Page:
Will Artificial Intelligence Impact Our Human Rights?
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Will Artificial Intelligence Impact Our Human Rights?

By Hannah Shewan Stevens, Interim Editor 17 Sep 2021
Discrimination, Privacy, Technology
Credit: Maxim Hopman / Unsplash

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The United Nations Human Rights chief has called for urgent action to assess the significant risk posed to human rights by the sale and use of artificial intelligence (AI) technology. 

Michelle Bachelet’s call follows the publication of a report by the Office of the United Nations High Commissioner for Human Rights (OHCHR) analysing how AI affects people’s right to privacy and other rights, such as the rights to education, freedom of peaceful assembly and association, and freedom of expression. 

She expressed concerns about the “unprecedented level of surveillance across the globe by state and private actors”, insisting that its use in this regard was “incompatible” with human rights. 

“The higher the risk for human rights, the stricter the legal requirements for the use of AI technology should be,” she said.

In the UK, third in world rankings for most surveilled countries, heightened use of AI could be considered a breach of several rights enshrined in the Human Rights Act, including the right to a private life, access to education, freedom from discrimination and freedom of expression. 

Speaking at a Council of Europe hearing on the implications of July’s controversy over Pegasus software – which revealed apparent widespread use of surveillance spy software affecting thousands of people in 45 countries across four continents – Bachelet said that the Pegasus revelations were not a surprise to many who already feared misuse of surveillance technology. 

“Artificial intelligence can be a force for good, helping societies overcome some of the great challenges of our times,” said Bachelet. “But AI technologies can have negative, even catastrophic, effects if they are used without sufficient regard to how they affect people’s human rights.”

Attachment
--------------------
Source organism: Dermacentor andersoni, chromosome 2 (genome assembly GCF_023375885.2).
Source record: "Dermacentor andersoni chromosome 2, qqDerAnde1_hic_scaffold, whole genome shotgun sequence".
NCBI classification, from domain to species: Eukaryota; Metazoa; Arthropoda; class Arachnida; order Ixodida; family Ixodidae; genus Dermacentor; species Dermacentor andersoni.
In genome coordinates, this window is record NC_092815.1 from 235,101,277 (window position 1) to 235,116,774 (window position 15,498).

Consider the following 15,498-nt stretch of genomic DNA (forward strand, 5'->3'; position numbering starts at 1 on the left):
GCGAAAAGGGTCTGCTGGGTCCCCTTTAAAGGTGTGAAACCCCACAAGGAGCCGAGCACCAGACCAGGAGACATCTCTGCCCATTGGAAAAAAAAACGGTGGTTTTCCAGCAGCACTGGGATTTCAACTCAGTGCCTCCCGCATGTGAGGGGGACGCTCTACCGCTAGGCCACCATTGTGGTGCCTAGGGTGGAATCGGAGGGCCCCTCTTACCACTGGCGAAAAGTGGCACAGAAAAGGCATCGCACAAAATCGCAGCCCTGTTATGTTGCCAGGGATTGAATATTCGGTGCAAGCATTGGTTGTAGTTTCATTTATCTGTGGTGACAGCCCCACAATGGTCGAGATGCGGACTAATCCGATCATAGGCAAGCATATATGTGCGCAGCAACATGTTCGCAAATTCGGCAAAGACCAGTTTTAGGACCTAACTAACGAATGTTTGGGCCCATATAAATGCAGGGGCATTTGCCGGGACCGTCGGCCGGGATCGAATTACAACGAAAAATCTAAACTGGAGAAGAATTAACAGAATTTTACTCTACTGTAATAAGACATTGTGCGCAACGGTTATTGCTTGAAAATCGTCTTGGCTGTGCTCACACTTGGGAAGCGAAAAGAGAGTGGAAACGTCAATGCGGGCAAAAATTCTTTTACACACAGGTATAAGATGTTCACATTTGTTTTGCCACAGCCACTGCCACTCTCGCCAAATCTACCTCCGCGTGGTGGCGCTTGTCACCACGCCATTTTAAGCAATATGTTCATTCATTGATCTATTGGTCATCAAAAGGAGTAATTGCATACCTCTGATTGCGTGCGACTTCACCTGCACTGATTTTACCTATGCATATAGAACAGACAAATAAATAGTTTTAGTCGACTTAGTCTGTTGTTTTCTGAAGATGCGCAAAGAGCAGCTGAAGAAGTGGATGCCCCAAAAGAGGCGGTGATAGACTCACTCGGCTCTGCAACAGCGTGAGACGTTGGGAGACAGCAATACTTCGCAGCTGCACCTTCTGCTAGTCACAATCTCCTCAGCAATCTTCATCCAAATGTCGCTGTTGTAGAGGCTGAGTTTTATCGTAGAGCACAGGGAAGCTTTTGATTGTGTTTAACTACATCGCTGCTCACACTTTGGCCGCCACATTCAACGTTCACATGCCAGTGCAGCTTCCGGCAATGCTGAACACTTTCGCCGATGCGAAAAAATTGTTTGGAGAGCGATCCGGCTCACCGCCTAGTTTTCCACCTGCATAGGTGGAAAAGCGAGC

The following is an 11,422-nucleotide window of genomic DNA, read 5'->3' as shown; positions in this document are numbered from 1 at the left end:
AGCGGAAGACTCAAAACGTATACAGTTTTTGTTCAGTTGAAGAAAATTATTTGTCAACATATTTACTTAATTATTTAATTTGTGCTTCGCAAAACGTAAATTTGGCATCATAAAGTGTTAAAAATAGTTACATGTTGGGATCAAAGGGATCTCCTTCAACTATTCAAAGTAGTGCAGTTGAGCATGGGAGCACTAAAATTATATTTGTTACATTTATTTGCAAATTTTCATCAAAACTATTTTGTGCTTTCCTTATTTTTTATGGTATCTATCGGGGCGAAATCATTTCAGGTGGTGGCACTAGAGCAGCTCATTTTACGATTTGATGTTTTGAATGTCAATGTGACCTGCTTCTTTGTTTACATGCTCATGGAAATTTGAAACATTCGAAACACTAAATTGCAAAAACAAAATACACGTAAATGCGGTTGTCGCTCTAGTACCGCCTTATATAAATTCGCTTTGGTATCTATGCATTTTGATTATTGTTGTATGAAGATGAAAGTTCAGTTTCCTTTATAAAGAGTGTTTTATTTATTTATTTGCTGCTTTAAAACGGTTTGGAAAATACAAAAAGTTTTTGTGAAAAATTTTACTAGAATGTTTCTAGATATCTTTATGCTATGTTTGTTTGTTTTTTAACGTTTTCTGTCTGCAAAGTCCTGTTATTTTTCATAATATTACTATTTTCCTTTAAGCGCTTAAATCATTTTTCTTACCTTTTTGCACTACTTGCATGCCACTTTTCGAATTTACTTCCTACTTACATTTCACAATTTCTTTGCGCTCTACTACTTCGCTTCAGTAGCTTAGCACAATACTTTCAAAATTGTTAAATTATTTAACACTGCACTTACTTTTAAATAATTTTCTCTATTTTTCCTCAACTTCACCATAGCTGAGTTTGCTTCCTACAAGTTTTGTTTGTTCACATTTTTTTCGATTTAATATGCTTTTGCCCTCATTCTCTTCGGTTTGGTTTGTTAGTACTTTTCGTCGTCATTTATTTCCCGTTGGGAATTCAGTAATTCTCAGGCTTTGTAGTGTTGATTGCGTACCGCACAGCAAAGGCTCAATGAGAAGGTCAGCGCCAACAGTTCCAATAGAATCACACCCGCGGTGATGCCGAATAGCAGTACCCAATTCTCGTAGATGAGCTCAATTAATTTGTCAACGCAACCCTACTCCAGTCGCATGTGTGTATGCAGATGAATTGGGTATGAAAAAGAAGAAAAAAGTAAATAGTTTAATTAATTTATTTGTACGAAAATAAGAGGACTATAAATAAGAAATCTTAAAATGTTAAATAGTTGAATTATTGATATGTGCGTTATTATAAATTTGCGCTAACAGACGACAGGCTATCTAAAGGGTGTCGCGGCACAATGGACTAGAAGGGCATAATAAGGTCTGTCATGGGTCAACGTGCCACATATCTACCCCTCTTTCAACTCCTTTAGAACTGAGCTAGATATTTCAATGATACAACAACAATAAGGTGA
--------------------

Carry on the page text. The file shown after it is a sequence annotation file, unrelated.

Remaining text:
Action is needed now to put human rights guardrails on the use of AI, for the good of all of us

The report also assessed automated decision-making and other machine learning technologies. Tim Engelhardt, human rights officer at OHCHR, rule of law and democracy section, described the situation as “dire”, adding that it has “not improved over the years but has become much worse”. 

The European Union has agreed to strengthen rules on controlling the use of AI, but Engelhardt warned that “we don’t think we will have a solution in the coming year, but the first steps need to be taken now or many people in the world will pay a high price”. 

Biometric technologies – the measurement of physiological characteristics like, but not limited to, fingerprints, facial features and iris patterns – are becoming a go-to solution for international organisations and technology companies alike. The report states they are an area “where human rights guidance is urgently needed”.

Including facial recognition, these technologies identify people in real-time and from a distance, potentially allowing the unregulated tracking of any individual. 

Until authorities can show that there are no significant issues with accuracy or discrimination and that AI systems can comply with privacy laws, the report calls for a moratorium on using biometric technologies in public spaces.

The OHCHR’s report emphasises the need for companies to be much more transparent in how they are developing and using AI. It said: “The complexity of the data environment, algorithms and models underlying the development and operation of AI systems, as well as intentional secrecy of government and private actors, are factors undermining meaningful ways for the public to understand the effects of AI systems on human rights and society.”

Several studies have indicated that facial recognition technologies powered by AI have the potential to be racially biased. A 2019 study in the UK revealed that 81% of suspects flagged by facial recognition technology used by London’s Metropolitan Police were innocent. 

“We cannot afford to continue playing catch-up regarding AI – allowing its use with limited or no boundaries or oversight and dealing with the almost inevitable human rights consequences after the fact,” Bachelet added. “The power of AI to serve people is undeniable, but so is AI’s ability to feed human rights violations at an enormous scale with virtually no visibility. Action is needed now to put human rights guardrails on the use of AI, for the good of all of us.”

About The Author

Hannah Shewan Stevens Interim Editor

Hannah Shewan Stevens is an NCTJ-accredited freelance journalist, editor, speaker and press officer based in Birmingham. Her areas of interest are broad-ranging but the topics she is most passionate about are disability, social justice, sex and relationships and human rights. Hannah believes in using her own voice and elevating others to create meaningful change in the world. She is also a sex columnist for The Unwritten and has recently completed her first accreditation in delivering Relationships and Sex Education.

Hannah Shewan Stevens is an NCTJ-accredited freelance journalist, editor, speaker and press officer based in Birmingham. Her areas of interest are broad-ranging but the topics she is most passionate about are disability, social justice, sex and relationships and human rights. Hannah believes in using her own voice and elevating others to create meaningful change in the world. She is also a sex columnist for The Unwritten and has recently completed her first accreditation in delivering Relationships and Sex Education.